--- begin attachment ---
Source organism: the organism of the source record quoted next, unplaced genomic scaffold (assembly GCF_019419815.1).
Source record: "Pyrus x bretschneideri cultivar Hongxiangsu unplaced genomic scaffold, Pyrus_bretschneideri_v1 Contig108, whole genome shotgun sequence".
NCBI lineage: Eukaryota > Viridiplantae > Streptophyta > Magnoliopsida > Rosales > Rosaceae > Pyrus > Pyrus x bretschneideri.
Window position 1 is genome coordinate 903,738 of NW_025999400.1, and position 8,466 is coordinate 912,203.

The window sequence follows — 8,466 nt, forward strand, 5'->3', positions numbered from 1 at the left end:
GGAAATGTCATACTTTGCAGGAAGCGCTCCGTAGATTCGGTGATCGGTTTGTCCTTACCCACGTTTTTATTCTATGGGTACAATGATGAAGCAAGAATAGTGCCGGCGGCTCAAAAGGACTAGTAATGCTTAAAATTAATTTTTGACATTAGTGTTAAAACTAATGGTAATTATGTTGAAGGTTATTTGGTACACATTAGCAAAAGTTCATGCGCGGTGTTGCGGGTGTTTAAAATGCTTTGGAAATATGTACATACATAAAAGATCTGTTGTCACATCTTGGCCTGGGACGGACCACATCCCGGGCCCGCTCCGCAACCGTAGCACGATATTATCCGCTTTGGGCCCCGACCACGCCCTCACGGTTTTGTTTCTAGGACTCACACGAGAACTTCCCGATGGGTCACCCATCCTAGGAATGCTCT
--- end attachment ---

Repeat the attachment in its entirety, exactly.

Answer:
Source organism: the organism of the source record quoted next, unplaced genomic scaffold (assembly GCF_019419815.1).
Source record: "Pyrus x bretschneideri cultivar Hongxiangsu unplaced genomic scaffold, Pyrus_bretschneideri_v1 Contig108, whole genome shotgun sequence".
NCBI lineage: Eukaryota > Viridiplantae > Streptophyta > Magnoliopsida > Rosales > Rosaceae > Pyrus > Pyrus x bretschneideri.
Window position 1 is genome coordinate 903,738 of NW_025999400.1, and position 8,466 is coordinate 912,203.

The window sequence follows — 8,466 nt, forward strand, 5'->3', positions numbered from 1 at the left end:
GGAAATGTCATACTTTGCAGGAAGCGCTCCGTAGATTCGGTGATCGGTTTGTCCTTACCCACGTTTTTATTCTATGGGTACAATGATGAAGCAAGAATAGTGCCGGCGGCTCAAAAGGACTAGTAATGCTTAAAATTAATTTTTGACATTAGTGTTAAAACTAATGGTAATTATGTTGAAGGTTATTTGGTACACATTAGCAAAAGTTCATGCGCGGTGTTGCGGGTGTTTAAAATGCTTTGGAAATATGTACATACATAAAAGATCTGTTGTCACATCTTGGCCTGGGACGGACCACATCCCGGGCCCGCTCCGCAACCGTAGCACGATATTATCCGCTTTGGGCCCCGACCACGCCCTCACGGTTTTGTTTCTAGGACTCACACGAGAACTTCCCGATGGGTCACCCATCCTAGGAATGCTCT